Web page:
I suppose I had a mostly good and enjoyable time in this, my first car. I only crashed it twice. Once, in a in a hailstorm, I hit a patch of ice (which as a native of the Los Angeles area I had never seen in my life) and slid into a cement light post. After multiple tries at fixing it myself over a period of months—and with the help of some numb nut self–proclaimed mechanic I had met—I finally just made a claim on my insurance and got the car fixed, only to have the axle disengage in the first week back from the shop as I made a turn into the high school parking lot. As I remember, I flew into a rage at the injustice of it all only slightly aware that I was learning about the endless and seemingly karmic infractions car ownership could inflict upon a person.
I’m not sure how many months passed where I drove the car unimpeded and smoothly. But eventually, one late Saturday night, rounding a curve on the way home from a class party, I rolled that strangely balanced shoe box of a vehicle end over end. Even the floor mats flew out. The only items left in the car were me, seatbelt–less, I might add—and the stereo, which was still blasting Jethro Tull, “Songs from the woo-OOOD!”
I had really done a number. While I had missed every car parked on the narrow residential street—a miracle worth notifying the Vatican for—the roof and the front window were crushed. Ironically, the little betty still drove. I went back to the party and retrieved my friends to follow me as I drove home with the crumpled windshield divided between the backseat and my front pocket. It wasn’t a day or two before I headed off to the junkyard to get a new windshield. I brought it home, built a frame, like a jeep’s windshield, which fit snuggly up against the wipers.
Then I cut the front half of the flattened roof off using a hacksaw and pliers. I had roll bars installed because the suspension was gone after I cut the roof off. I then painted the whole apparatus flat black.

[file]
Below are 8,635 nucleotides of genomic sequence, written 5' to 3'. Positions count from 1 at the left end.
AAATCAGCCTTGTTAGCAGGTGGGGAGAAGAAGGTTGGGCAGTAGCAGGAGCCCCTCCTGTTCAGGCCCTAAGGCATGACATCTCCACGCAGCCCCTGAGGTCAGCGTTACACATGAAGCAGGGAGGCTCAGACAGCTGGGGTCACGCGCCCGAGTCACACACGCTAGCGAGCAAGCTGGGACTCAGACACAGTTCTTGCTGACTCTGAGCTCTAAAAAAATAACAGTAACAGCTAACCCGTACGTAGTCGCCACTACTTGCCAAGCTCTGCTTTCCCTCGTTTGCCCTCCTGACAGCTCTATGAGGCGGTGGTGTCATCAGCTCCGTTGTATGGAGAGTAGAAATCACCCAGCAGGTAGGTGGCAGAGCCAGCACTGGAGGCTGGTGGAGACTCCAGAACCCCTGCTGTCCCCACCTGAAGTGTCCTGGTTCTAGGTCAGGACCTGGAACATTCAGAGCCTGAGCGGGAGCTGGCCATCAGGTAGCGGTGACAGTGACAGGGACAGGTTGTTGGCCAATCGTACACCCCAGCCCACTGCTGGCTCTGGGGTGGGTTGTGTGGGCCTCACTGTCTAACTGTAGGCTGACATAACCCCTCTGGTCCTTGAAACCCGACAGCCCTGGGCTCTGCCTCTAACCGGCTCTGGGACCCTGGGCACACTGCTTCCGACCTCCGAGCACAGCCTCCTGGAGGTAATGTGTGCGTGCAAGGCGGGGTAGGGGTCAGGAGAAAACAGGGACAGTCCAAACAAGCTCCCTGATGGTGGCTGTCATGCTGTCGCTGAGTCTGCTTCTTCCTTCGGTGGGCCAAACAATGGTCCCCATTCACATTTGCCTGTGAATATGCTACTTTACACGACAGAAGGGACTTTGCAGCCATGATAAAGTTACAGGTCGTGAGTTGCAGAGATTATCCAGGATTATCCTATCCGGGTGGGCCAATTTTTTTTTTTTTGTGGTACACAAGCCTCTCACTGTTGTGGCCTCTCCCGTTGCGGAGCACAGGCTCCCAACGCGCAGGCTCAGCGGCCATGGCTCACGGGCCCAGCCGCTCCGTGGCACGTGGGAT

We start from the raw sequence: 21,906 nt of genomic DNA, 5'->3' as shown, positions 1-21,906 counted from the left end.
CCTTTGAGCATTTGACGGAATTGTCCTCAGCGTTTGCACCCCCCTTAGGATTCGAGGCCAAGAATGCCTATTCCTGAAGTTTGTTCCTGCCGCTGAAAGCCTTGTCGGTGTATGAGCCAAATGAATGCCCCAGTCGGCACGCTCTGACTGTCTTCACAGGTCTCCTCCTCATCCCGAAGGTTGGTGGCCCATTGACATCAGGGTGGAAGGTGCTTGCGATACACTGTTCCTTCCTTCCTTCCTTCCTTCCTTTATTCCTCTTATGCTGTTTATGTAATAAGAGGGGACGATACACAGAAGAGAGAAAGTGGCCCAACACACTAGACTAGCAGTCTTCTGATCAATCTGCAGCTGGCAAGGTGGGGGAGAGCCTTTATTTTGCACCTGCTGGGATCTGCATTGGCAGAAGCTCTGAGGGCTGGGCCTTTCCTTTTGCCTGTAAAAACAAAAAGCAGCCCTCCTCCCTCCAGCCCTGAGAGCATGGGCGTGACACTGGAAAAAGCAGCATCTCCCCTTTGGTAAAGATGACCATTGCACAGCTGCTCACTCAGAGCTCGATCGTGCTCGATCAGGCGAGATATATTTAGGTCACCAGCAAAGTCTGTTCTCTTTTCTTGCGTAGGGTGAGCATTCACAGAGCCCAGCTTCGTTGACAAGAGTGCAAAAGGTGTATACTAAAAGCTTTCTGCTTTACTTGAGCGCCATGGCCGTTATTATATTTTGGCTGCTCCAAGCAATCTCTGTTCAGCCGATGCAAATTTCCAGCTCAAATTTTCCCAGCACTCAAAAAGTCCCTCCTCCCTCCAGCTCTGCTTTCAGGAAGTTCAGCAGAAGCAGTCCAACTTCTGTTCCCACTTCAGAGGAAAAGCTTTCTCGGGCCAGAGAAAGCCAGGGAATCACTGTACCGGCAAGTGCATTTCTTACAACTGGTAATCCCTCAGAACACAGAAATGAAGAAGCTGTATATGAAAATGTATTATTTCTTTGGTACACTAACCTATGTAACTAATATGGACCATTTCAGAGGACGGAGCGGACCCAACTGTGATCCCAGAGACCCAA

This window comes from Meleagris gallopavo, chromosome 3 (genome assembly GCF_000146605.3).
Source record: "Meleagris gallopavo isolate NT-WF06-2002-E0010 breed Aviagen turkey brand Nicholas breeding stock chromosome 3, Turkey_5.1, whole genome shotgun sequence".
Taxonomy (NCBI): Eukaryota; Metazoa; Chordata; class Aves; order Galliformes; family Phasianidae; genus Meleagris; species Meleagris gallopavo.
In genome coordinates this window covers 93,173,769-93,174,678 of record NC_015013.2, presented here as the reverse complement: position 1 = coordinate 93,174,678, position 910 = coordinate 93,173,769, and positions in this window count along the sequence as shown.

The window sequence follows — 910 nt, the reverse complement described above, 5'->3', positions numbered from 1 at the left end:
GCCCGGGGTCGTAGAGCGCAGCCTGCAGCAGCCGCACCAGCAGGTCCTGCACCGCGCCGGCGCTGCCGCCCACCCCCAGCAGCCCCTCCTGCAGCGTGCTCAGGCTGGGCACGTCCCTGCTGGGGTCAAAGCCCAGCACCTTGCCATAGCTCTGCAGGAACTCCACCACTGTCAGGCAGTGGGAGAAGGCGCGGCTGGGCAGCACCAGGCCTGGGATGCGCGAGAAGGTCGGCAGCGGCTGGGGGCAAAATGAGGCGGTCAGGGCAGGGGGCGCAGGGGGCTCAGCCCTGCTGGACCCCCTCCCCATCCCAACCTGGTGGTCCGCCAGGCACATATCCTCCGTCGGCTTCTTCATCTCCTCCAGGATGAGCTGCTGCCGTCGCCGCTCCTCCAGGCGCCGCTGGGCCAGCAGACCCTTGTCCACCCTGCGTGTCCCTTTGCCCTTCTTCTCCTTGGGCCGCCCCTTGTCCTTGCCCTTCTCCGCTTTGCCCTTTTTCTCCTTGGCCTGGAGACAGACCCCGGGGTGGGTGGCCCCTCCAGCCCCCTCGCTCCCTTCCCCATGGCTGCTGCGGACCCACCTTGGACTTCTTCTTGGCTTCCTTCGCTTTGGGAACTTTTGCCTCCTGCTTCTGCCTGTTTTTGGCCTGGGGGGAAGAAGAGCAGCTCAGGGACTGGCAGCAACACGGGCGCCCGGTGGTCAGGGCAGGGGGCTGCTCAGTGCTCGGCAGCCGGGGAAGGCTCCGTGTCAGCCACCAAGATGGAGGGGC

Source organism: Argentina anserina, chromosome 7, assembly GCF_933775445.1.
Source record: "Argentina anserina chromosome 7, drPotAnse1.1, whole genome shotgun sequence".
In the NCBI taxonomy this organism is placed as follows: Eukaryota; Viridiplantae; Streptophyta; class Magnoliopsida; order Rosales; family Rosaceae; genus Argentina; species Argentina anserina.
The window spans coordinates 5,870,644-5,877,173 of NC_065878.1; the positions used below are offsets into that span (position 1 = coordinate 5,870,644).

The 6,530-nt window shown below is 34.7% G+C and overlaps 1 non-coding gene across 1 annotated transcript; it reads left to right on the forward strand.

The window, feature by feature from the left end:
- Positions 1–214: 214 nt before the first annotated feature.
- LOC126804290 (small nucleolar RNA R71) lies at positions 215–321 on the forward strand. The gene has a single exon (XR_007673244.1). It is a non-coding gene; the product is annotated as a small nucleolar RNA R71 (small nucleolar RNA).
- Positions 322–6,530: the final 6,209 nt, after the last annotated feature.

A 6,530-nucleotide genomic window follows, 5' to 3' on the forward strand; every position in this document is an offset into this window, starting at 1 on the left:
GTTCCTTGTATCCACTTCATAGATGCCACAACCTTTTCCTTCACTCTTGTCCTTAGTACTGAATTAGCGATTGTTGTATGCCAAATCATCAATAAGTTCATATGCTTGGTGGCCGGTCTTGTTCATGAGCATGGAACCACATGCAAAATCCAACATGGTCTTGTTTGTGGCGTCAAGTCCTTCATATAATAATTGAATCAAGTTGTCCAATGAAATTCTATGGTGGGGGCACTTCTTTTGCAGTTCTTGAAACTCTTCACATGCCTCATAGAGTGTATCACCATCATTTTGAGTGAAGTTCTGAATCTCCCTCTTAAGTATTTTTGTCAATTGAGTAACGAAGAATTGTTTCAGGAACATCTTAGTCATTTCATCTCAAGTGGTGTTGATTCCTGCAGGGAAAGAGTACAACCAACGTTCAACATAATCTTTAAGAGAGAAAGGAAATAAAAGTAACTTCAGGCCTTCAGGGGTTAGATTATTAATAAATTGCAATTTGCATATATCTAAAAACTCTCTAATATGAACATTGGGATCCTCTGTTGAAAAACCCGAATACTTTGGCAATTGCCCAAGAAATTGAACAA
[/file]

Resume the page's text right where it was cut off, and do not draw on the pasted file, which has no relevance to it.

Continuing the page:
Since my mom was having the house re–roofed, there was plenty of wooden shingles lying about. They covered a two–by–four frame, which I put together to slip into the exposed channels left from the cut–off roof. Fortunately, we were in the middle of a drought and it didn’t rain for about nine months, so it was some time before I got to formally install my clumsy, pastoral shingle roof set-up. I do remember, though, the roof worked pretty well by the time it finally rained.
As I was set to head off to college in the fall, I sold it to a guy who later became a reverend and started his own church. One day when I was home the first summer after my freshmen year, I got a notice from the State saying they had found my car abandoned in Orange County, along the side of a road. I let them know I hadn’t seen it in ten months and likely the guy—who before getting religion was a major stoner—hadn’t followed through and transferred the pink slip. They accepted my explanation and that was the last I heard of the 1969 Toyota Corolla station wagon I bought from an Italian waiter named Luigi. It was kind of a legend in the neighborhood, and I never gave up on it. It was my first car.
John Graham is an artist and writer living in San Francisco. Additional work can be seen at elfornio.com